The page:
Latino teens who were overweight or obese showed particularly strong and enduring benefits from switching to calorie-free beverages: After one year, they were an average of 14 pounds lighter than their peers who didn't change their drinking habits, and after two years they were 20 pounds lighter.
"For certain populations, paying attention to these relatively simple things, such as sugar-sweetened beverage intake, can really have an impact," said Dr. David M. Harlan, a leading expert on obesity and diabetes at the University of Massachusetts Medical School.
The third study, which linked regular consumption of sugary drinks with genetic differences in adults, may lend support to a growing belief on the part of obesity researchers that some calories matter more than others. While an individual's weight may be determined by comparing calories consumed and calories expended, some experts believe calories from particular sources — including super-sweetened drinks — may have effects beyond the simple units of energy they contain, Harlan said.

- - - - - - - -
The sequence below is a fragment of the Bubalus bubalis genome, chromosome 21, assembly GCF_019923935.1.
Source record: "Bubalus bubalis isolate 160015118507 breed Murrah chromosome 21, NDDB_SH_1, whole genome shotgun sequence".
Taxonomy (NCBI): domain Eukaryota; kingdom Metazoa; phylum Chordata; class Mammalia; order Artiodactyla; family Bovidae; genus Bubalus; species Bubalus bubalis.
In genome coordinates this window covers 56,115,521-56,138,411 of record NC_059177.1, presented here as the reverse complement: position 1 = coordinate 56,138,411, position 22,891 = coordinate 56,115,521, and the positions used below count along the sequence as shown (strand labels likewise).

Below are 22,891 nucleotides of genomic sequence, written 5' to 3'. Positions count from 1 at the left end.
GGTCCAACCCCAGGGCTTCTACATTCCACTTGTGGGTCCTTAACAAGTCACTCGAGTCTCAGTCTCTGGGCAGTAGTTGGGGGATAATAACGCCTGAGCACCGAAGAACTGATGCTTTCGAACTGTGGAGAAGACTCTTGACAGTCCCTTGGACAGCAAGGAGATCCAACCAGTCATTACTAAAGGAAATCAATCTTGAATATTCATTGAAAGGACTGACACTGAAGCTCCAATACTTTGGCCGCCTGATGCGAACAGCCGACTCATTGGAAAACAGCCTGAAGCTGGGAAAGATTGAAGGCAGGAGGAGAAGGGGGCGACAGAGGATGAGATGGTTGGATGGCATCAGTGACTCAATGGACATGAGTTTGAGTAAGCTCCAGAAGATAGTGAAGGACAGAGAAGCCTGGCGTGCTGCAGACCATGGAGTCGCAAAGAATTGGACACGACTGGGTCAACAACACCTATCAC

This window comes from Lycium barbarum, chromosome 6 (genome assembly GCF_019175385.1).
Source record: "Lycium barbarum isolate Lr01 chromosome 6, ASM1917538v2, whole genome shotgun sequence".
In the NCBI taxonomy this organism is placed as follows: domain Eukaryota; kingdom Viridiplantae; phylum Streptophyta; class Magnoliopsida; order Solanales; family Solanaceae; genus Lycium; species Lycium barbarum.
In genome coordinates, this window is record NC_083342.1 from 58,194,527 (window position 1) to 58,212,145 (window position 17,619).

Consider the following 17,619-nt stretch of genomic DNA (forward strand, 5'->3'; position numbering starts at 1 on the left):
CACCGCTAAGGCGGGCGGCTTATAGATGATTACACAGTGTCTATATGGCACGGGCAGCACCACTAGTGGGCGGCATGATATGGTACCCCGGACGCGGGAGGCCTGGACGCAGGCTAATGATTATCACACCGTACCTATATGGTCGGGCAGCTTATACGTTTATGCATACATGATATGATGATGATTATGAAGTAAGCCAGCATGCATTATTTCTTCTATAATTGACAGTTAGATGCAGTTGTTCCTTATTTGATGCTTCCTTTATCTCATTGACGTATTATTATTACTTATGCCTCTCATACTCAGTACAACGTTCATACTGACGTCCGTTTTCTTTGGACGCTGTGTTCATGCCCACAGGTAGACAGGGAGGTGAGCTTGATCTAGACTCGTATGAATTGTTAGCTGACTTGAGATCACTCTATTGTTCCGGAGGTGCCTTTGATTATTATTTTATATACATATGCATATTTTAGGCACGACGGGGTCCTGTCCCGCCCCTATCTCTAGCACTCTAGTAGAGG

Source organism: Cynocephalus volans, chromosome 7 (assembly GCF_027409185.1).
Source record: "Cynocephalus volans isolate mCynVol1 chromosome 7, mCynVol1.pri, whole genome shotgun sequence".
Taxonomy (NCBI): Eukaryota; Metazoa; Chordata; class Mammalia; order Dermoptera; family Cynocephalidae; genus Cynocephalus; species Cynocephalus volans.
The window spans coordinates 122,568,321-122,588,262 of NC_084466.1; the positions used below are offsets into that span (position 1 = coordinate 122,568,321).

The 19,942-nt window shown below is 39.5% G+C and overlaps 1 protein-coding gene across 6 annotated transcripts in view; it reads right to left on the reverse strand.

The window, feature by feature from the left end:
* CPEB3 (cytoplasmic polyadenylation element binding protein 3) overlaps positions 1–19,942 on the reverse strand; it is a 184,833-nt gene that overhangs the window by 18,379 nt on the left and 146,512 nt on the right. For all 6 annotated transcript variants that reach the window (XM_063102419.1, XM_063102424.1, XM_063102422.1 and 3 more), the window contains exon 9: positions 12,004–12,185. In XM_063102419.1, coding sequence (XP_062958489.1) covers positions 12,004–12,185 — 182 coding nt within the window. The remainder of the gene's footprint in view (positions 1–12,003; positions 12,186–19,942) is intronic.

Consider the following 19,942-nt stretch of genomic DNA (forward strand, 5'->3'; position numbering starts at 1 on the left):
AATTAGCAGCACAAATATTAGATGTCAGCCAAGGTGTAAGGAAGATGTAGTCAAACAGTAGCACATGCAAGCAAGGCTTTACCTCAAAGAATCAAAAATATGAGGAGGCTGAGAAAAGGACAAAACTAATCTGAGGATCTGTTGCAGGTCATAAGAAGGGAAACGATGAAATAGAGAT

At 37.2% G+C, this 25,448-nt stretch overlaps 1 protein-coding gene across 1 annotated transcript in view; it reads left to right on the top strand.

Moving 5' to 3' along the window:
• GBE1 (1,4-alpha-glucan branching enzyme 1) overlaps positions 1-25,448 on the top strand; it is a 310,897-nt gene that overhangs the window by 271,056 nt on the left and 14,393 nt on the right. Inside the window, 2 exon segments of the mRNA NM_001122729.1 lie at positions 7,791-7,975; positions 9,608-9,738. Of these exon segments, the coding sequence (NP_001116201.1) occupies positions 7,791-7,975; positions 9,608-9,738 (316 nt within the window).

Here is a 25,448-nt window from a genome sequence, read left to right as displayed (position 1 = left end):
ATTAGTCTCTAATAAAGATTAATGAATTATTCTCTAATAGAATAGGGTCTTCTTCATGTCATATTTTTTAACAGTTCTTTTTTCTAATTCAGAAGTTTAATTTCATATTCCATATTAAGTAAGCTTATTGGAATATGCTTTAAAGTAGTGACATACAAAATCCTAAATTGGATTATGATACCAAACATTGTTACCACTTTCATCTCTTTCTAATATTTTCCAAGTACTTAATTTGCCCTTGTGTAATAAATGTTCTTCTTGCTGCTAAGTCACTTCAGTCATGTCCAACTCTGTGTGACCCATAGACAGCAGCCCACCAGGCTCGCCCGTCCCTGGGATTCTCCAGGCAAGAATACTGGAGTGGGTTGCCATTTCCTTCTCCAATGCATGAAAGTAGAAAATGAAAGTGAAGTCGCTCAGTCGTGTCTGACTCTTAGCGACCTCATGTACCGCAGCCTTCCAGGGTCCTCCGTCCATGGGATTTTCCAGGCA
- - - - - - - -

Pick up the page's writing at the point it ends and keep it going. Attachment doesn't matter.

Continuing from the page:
The findings, presented Friday at the annual meeting of the Obesity Society in San Antonio, come as momentum builds for a raft of controversial measures that aim to drive down consumption of sugar-sweetened drinks.
Last week, the New York City Board of Health voted to implement a ban on the sale of sugar-sweetened drinks larger than 16 ounces at 24,000 restaurants, snack bars, movie theaters and sports arenas.
In June, the American Medical Assn. broke a years-long silence and called taxes on sugar-sweetened beverages one effective method of improving health and reducing consumption of the high-calorie drinks. The American Heart Assn. has already endorsed such taxes, and Dr. Thomas Frieden, director of the Centers for Disease Control and Prevention, has called taxes "the single most effective measure to reverse the obesity epidemic."
The Obama administration and about 30 state legislatures have considered levying sales taxes on sugar-sweetened beverages, prompting beverage manufacturers to spend $60 million on lobbying, according to the Center for Responsive Politics.